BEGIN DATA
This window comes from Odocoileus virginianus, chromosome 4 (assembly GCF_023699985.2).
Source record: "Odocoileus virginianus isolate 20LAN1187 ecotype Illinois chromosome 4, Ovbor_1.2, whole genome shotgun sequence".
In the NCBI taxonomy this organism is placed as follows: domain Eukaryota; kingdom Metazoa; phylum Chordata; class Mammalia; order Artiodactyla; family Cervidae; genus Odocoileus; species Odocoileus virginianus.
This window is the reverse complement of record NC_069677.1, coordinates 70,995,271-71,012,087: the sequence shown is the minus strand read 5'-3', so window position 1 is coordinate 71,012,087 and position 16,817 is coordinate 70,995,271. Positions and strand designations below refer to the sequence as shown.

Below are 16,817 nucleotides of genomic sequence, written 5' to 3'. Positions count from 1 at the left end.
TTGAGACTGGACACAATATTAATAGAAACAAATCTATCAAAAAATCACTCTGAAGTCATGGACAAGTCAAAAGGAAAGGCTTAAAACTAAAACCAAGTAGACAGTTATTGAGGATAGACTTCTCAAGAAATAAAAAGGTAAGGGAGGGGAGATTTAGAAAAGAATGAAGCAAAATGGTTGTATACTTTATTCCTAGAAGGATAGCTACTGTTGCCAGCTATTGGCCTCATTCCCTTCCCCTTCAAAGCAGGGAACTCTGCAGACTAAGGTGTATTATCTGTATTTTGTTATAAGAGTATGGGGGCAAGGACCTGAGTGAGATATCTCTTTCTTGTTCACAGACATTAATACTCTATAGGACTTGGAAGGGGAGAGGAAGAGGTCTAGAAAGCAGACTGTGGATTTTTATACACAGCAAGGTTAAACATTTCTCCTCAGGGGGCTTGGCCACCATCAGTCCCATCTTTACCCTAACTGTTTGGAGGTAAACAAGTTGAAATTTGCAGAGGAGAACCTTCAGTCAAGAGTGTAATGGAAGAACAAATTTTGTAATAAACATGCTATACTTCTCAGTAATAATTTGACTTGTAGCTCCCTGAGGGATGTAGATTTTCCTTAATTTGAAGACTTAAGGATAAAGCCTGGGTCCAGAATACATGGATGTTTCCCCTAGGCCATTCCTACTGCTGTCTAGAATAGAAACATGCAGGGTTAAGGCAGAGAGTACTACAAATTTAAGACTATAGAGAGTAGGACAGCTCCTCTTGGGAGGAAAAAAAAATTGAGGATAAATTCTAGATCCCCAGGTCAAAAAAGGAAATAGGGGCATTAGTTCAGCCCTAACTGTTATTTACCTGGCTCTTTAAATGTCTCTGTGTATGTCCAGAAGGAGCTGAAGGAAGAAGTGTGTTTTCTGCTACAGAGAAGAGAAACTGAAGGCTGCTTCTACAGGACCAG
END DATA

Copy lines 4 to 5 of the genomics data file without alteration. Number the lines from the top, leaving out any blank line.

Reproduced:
This window is the reverse complement of record NC_069677.1, coordinates 70,995,271-71,012,087: the sequence shown is the minus strand read 5'-3', so window position 1 is coordinate 71,012,087 and position 16,817 is coordinate 70,995,271. Positions and strand designations below refer to the sequence as shown.

Below are 16,817 nucleotides of genomic sequence, written 5' to 3'. Positions count from 1 at the left end.